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http://www.concordia.ca/content/shared/en/news/main/stories/2017/08/21/how-do-canada-immigration-and-criminal-justice-systems-harm-trans-women.html

'I'm dedicated to developing concrete changes for trans migrant women'

PhD student Nora Butler Burke examines the discrimination experienced by a marginalized community
August 21, 2017
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By Daniel Bartlett

Nora Butler Burke: “The Trans Migrant Legal Fund is a concrete way for me to transform my research into action.”


While both refugee and trans issues have garnered recent attention in political arenas and the press, the conversations often take place in isolation.

Nora Butler Burke, a student in Concordia's Humanities Interdisciplinary PhD Program, aims to bring these worlds together through an examination of an often-overlooked and misrepresented community in Canada.

“My research looks at the ways migrant trans women’s lives are impacted — quite negatively — by both immigration and criminal laws in their everyday lives,” Butler Burke explains.

Trans migrant women face exclusions on a daily basis, such as restrictions on the type of work they can do, as well as demands for them to undergo certain kinds of education where they may face further discrimination.

Through her work, the PhD student attempts to reveal how criminality is applied in Canada’s immigration system, particularly toward migrant trans women.

“Punishment can range from strict conditions governing people’s day-to-day lives to detention and deportation.”


Multiple forms of violence and exclusion

Before pursuing her master’s and doctoral studies at Concordia, Butler Burke worked as program coordinator at Action Santé Travesti(e)s et Transsexuel(le)s du Québec (ASTTeQ), a harm reduction organization serving low-income trans people.

She credits her time there for building relationships with communities of trans women most directly affected by harmful immigration and criminal laws.

“It was while I was working at ASTTeQ that I witnessed the complexity of issues women faced and that they weren’t just singular forms of violence or exclusion,” Butler Burke says.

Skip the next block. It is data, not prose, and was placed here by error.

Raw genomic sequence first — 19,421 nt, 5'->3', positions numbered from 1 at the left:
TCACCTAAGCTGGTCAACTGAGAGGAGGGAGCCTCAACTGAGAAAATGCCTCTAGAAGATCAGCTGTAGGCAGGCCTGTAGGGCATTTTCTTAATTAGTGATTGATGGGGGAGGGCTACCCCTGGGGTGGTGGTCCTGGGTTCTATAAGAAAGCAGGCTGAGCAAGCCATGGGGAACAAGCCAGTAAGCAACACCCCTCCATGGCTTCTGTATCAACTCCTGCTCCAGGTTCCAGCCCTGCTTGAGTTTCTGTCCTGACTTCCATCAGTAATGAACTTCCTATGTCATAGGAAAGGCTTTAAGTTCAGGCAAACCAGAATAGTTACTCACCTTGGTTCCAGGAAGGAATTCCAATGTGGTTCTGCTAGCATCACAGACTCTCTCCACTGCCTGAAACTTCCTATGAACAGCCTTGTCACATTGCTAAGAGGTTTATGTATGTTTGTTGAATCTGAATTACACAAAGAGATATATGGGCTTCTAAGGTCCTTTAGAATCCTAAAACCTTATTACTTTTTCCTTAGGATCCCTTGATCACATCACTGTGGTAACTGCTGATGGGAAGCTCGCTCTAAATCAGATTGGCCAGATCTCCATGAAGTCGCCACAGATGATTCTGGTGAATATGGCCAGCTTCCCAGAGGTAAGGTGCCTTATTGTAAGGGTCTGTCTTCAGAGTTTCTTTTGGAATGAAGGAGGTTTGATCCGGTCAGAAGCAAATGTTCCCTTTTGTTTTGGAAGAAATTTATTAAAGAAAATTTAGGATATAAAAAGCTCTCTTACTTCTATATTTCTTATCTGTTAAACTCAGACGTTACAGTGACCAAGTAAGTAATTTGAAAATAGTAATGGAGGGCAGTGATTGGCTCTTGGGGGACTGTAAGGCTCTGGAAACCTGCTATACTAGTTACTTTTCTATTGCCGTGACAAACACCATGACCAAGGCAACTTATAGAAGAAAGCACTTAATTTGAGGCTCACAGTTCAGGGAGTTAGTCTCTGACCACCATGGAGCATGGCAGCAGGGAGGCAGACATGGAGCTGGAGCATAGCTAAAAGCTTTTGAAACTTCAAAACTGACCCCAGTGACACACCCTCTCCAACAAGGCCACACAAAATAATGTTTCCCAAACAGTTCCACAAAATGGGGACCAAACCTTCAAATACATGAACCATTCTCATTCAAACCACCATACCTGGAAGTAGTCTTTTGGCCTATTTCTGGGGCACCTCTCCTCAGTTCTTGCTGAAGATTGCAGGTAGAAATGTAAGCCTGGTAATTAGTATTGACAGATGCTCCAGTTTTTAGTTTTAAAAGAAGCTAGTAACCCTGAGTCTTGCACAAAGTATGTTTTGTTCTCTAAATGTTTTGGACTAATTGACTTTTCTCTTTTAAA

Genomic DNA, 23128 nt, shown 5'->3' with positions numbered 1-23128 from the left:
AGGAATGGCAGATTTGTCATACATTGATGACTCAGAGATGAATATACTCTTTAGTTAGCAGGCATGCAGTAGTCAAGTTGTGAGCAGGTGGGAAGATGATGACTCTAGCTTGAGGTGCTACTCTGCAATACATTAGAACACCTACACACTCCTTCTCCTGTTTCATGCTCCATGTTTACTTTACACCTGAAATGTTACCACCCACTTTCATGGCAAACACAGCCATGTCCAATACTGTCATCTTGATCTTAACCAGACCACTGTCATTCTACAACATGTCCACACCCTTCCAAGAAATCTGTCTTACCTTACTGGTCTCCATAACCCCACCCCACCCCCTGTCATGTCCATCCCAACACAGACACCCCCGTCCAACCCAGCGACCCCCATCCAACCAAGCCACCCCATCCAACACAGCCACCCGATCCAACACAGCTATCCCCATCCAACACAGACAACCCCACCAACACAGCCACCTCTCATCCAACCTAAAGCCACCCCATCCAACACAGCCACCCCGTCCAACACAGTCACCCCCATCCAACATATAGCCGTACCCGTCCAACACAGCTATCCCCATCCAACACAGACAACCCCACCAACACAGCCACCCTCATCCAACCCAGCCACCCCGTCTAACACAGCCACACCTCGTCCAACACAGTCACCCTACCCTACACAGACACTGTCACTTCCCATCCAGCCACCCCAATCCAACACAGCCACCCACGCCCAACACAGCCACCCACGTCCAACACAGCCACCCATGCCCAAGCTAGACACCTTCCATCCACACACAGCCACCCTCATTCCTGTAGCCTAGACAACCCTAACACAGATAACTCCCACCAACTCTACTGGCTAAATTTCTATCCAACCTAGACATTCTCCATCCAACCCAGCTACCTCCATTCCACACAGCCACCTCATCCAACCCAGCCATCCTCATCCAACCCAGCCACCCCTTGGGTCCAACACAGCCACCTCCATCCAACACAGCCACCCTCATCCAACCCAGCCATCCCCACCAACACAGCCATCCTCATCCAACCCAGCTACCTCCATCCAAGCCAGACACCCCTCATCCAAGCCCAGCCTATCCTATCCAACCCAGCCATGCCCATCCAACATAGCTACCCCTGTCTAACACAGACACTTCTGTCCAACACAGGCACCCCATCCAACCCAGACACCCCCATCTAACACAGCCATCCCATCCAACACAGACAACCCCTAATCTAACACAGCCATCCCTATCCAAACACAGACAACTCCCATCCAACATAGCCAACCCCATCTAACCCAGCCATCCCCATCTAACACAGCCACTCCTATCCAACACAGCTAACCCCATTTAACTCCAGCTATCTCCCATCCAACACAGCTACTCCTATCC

“Multiple institutions were bearing down on them and making their lives very hard to live.”

Viviane Namaste, a professor in Concordia’s Simone de Beauvoir Institute and one of ASSTeQ’s founders, encouraged Butler Burke to consider graduate studies so she could further explore these issues in a different setting.

“I saw in Nora the potential to really make a difference in the lives of marginal women,” recalls Namaste, who’s also the Concordia University Research Chair in HIV/AIDS and Sexual Health.

“Concordia seemed like a good fit for her research because it takes risks that other institutions might not.”


Material solutions for migrant trans women

With recent parliamentary hearings focussing on protections for trans people, Butler Burke believes there is a burgeoning movement for trans rights in Canada.

She hopes her research will shed light on communities whose realities don’t fit into these dominant paradigms for social justice.

“There’s a desperate need for systemic societal transformation. But I’m also really dedicated to developing concrete changes for trans migrant women through my work,” Butler Burke says.

Butler Burke explains that because of the precarity migrant trans women commonly encounter as a result of their criminalization, they face daunting barriers to securing legal status in Canada and to accessing identity documents that accurately reflect their name and gender identity.

This led her to create the Trans Migrant Legal Fund where she works with lawyers to do support work with trans women as they navigate the criminal justice and immigration systems.

“The work that we’re doing is directly responding to the needs identified by migrant trans women," Butler Burke explains.

“That’s a very concrete way for me to transform my research into meaningful action, and to be accountable to the women I’m working with.”


Find out more about 
Concordia’s Humanities Interdisciplinary PhD Program.

 



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